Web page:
On Saturday, October 13, Lamont-Doherty Earth Observatory welcomed more than 3500 visitors to its all-day annual Open House. Amid the action were representatives of the 511NY Rideshare, a companion program to Clean Air NY, who came to present Lamont Director Sean Solomon with an award recognizing Lamont as a Clean Air NY Campus.
Clean Air NY and 511NY Rideshare are both sponsored by the New York State Department of Transportation (511NY) with the goal of reducing air pollution in New York by promoting sustainable transportation options. Clean Air NY provides updates to organizations and individuals when Ozone levels are high, to encourage sustainable transportation choices. 511NY Rideshare provides information and resources to help commuters find easy, affordable, and sustainable alternatives to driving alone.
Lamont earned the Clean Air NY Campus designation for “for its exceptional work towards improving air quality in the Lower Hudson Valley by offering electric shuttle buses for its student and employee commuters, establishing a bus stop at the campus entrance, providing showers and bike racks for a more bicycle-friendly campus, encouraging teleworking, and creating preferred parking for carpools to incentivize staff employees to choose sustainable transportation.”
Presenting the award on behalf of 511NY Rideshare were Columbia University graduates Heliana Higbie and Modou Cham. Cham also took part in the Open House celebration, informing thousands of visitors about the 511NY Rideshare sustainability initiatives within the Sustainable Columbia exhibition tent.
The award recognizes a long-held cultural imperative at the Lamont campus to “walk its talk” and demonstrate environmentally protective measures. According to Patrick O’Reilly, Lamont’s assistant director of facilities and engineering, Lamont has always had a substantial number of bicycle commuters on campus, and the institution has a stake in encouraging them.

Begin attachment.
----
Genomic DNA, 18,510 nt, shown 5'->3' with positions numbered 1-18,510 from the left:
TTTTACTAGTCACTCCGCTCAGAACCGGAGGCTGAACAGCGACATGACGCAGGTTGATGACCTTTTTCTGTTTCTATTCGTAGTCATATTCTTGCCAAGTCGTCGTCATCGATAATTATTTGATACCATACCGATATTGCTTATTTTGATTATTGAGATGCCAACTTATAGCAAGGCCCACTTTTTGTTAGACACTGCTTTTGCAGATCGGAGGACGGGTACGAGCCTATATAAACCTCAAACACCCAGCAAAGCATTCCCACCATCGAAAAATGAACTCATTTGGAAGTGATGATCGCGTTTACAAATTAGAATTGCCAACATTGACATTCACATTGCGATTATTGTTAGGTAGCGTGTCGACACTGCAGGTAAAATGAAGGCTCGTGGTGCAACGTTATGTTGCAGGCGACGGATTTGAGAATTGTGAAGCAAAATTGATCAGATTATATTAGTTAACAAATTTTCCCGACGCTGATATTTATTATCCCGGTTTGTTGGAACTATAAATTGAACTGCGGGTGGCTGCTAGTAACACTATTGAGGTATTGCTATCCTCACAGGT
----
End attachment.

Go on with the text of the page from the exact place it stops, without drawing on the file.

“When I joined Lamont in 2005, one of the first people I met on campus was Andrew Goodwillie, who served on our Campus Life Committee. Andrew sponsors an annual “bike to work” event each year for Earth Day on campus. Andrew kept me informed of the needs to maintain a bicycle-friendly campus,” recalls O’Reilly. Among the campus’ bike-friendly features are bike racks, showers in all new construction projects, and accounting for bike access in gates and storm drain gratings.
Lamont’s newest clean air innovation is the addition of electric powered buses in July, the result of the efforts of the Transportation Work Group of the Sustainable Columbia Advisory Committee. According to O’Reilly, Columbia University operates a fleet of six buses, driving 180,000 miles per year to connect its several campuses. Two of these buses are dedicated to Lamont.
When the service contract for the shuttle bus operations came up for renewal, O’Reilly says Lamont recognized that “a more sustainable fleet would have a significant impact on the university’s carbon footprint. So, the university negotiated a new service contract, which included an investment in a fleet of electric buses to replace the aging diesel fleet.” He added that riders appreciate the sustainability benefits of the new fleet, though it may take time for the community to adjust to the smaller and more utilitarian design.
Columbia University has a formal telecommuting policy, and O’Reilly says Lamont culture provides a great deal of flexibility for many members of its predominantly research-focused community, who are accustomed to traveling around the globe to make their observations and collect data. Many of the work habits developed to support working from very remote locations, such as the Antarctic, are equally beneficial to support working from somewhat less remote locations, such as Manhattan.
“Everyone in the Lamont community should be pleased by this award from our state indicating that our efforts to reduce the carbon footprint of our campus are recognized and valued,” added Lamont Director Sean Solomon. “Our electric shuttle buses and our bicycle-friendly policy, together with the solar farms that for the last two months have provided three-fourths of the electrical power consumed by the campus, constitute important milestones in our progress toward a greener campus. But our journey to full sustainability continues.”